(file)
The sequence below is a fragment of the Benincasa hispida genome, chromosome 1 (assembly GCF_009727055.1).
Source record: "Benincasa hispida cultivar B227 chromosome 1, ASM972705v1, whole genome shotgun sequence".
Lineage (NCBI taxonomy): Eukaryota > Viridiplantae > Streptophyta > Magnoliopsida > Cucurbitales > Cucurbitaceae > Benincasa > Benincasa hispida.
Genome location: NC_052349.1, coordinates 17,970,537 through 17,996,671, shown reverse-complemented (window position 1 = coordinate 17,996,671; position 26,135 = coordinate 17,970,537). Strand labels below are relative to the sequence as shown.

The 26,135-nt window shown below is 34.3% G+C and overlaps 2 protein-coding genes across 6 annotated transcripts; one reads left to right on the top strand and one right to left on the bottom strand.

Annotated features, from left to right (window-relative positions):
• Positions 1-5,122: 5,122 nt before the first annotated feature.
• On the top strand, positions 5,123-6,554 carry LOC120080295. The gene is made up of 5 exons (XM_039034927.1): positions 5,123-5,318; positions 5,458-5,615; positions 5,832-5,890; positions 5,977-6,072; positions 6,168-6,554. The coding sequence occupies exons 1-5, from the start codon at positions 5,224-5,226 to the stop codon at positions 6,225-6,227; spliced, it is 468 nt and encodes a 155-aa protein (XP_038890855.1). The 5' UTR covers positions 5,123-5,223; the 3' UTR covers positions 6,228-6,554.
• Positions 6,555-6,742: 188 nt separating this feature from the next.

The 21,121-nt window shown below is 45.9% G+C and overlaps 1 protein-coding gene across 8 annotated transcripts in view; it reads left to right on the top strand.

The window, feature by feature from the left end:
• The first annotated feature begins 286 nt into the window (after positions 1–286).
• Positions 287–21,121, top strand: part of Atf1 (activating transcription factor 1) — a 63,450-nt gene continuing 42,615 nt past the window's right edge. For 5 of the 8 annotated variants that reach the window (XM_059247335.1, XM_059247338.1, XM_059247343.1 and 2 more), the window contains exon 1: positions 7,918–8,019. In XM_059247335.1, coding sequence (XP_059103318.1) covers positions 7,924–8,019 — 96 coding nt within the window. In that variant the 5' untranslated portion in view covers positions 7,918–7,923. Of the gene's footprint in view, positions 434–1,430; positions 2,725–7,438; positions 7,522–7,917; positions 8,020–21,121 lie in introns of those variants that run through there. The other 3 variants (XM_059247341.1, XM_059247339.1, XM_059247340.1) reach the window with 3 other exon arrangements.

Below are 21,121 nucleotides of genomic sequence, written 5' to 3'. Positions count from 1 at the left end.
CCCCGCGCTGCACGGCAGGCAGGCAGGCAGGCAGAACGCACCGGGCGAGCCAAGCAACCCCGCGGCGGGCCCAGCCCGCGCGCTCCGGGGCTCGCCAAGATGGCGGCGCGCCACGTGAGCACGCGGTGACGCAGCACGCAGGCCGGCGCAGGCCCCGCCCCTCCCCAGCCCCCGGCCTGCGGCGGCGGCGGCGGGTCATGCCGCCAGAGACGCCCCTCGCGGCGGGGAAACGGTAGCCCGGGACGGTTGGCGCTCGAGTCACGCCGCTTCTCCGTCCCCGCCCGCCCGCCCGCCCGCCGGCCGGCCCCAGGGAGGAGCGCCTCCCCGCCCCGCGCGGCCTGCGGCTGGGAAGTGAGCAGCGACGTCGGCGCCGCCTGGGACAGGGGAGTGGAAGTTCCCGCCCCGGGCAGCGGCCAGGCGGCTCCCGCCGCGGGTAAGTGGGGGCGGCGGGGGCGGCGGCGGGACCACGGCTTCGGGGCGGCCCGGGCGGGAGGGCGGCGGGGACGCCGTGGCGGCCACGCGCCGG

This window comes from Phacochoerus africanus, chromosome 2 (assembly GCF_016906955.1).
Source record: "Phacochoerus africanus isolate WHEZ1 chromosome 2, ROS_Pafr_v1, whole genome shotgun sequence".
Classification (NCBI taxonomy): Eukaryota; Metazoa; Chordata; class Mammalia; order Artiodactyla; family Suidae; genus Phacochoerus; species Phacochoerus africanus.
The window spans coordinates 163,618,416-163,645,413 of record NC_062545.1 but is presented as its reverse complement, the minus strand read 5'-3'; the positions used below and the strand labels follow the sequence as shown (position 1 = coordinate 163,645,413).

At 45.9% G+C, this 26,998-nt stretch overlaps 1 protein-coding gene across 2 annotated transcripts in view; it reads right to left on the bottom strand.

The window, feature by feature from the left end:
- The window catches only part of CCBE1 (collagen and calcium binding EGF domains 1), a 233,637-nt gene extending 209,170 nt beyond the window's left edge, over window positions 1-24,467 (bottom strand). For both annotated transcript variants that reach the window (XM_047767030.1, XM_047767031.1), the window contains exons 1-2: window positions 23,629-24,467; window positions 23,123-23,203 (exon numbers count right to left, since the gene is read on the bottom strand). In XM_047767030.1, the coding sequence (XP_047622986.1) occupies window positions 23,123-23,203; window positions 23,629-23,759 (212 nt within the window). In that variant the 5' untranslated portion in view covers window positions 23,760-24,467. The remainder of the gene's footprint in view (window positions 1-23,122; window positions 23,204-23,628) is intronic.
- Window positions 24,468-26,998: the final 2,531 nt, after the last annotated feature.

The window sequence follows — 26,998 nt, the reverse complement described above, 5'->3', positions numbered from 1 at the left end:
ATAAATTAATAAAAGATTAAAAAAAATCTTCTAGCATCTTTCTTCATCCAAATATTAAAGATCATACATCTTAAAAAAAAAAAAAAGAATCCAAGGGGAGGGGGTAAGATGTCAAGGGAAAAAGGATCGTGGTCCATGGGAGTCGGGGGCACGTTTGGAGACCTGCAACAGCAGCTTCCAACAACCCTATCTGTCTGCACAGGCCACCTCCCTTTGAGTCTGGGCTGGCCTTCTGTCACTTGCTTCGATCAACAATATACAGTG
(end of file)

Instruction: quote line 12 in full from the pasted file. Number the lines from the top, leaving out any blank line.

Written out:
• The first annotated feature begins 286 nt into the window (after positions 1–286).